“There are only a few schools in the country for cabinetmakers,” Walker says. “A lot of people in the cabinet-making business are retiring in the next five or six years. It’s hard to find a good cabinet maker who isn’t 60 years old.”

While it doesn’t hurt that several major architectural millwork companies and smaller cabinet shops are located near MCTI — which helps job seekers and employers alike — the need for quality employment and trained woodworkers is apparent throughout the nation.

Herman Miller, Steelcase, Masco, La-Z-Boy, and Haworth are some of the local companies that recruit graduates of MCTI.

“Employers are looking for people who are trained and, if they can’t find people who are trained, they want people with experience,” Wellever says. “The reason we’re getting these jobs is because of the training that they are getting.”

Training runs from two to six terms, with the current average of 40 weeks from start to job placement, which is a total of four terms. The school’s enrollment goal is 20 students, and the program capacity is 24. Students can enroll at the beginning of any of the four terms — Fall, Winter, Spring or Summer — so that there are students in all levels of training at any one time. The program graduates 20-25 students per year.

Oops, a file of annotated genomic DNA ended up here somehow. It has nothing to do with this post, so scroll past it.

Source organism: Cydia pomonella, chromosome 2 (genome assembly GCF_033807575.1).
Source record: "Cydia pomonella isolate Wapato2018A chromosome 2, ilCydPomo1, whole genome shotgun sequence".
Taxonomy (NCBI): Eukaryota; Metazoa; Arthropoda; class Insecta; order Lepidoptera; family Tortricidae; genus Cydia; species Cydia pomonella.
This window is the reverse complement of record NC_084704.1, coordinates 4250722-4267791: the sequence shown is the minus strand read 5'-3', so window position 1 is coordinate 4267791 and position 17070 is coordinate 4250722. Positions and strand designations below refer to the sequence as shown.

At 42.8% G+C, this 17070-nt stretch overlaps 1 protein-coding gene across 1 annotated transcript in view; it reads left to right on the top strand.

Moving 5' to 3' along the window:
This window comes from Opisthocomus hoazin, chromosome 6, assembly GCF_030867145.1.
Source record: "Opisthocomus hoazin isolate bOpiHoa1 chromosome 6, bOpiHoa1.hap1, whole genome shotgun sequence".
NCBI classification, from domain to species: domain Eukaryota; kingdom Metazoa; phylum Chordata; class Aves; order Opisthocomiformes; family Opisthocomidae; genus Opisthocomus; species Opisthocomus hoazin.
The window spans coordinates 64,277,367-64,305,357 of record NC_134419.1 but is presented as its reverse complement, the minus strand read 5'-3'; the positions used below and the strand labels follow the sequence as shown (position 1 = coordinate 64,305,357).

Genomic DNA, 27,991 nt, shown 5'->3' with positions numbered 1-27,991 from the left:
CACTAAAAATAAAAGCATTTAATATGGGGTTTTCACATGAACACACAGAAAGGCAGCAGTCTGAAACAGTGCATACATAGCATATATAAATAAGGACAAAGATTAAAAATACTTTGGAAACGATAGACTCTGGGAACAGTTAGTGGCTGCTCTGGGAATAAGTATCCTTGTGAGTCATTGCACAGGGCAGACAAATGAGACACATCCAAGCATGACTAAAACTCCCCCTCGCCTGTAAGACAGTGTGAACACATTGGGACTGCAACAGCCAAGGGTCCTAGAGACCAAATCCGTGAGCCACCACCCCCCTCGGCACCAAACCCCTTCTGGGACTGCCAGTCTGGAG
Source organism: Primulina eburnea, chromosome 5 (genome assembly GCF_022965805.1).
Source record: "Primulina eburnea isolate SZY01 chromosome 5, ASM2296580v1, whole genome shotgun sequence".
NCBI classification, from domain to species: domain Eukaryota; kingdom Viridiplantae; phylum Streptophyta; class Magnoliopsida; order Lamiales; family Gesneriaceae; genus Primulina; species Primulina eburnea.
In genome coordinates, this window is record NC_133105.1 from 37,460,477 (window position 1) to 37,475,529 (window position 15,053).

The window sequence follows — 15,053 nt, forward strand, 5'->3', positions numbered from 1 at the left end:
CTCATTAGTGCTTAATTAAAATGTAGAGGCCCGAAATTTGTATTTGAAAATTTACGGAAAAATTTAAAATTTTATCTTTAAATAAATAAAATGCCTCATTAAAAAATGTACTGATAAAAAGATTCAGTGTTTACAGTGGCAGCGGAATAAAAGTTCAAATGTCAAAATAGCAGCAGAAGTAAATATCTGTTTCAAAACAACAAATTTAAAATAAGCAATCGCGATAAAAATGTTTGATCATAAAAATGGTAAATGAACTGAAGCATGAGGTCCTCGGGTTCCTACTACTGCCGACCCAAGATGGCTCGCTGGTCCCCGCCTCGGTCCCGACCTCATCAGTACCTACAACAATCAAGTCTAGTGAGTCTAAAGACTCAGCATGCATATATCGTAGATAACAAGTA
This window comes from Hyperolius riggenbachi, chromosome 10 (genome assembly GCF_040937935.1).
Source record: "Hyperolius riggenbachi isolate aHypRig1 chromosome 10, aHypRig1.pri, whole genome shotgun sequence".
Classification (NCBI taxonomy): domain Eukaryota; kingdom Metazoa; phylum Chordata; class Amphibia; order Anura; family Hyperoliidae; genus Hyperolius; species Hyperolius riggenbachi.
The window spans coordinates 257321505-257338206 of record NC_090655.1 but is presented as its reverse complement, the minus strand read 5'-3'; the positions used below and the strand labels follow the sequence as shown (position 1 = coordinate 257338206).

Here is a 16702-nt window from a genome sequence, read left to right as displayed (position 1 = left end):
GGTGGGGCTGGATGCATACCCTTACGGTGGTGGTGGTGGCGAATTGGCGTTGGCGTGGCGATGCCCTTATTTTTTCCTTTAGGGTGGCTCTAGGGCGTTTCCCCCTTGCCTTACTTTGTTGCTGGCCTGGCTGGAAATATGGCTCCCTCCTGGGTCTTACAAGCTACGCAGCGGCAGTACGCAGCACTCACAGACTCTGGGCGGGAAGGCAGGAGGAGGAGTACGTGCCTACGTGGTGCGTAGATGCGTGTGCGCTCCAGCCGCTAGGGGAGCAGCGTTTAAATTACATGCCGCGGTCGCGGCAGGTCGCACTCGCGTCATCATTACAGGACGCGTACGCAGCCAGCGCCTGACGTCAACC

As part of their training, the students complete a 60-minute ALPHACAM courses four days a week, for a total of 10 weeks. With a homework version of the software installed on their computers, the students are able to learn and experiment with the software at length after regular class time. Students from the Machine Technology and Electronics Training programs also attend Wellever’s ALPHACAM class.

“The students who do well with Alpahcam and the CNC portion of the training are able to visualize,” Wellever says, adding that those with strong visual and spatial reasoning capabilities make ideal programmers.

In addition to completing standard school projects designed to provide a comprehensive skillset, Wellever’s students handle commercial projects for actual businesses.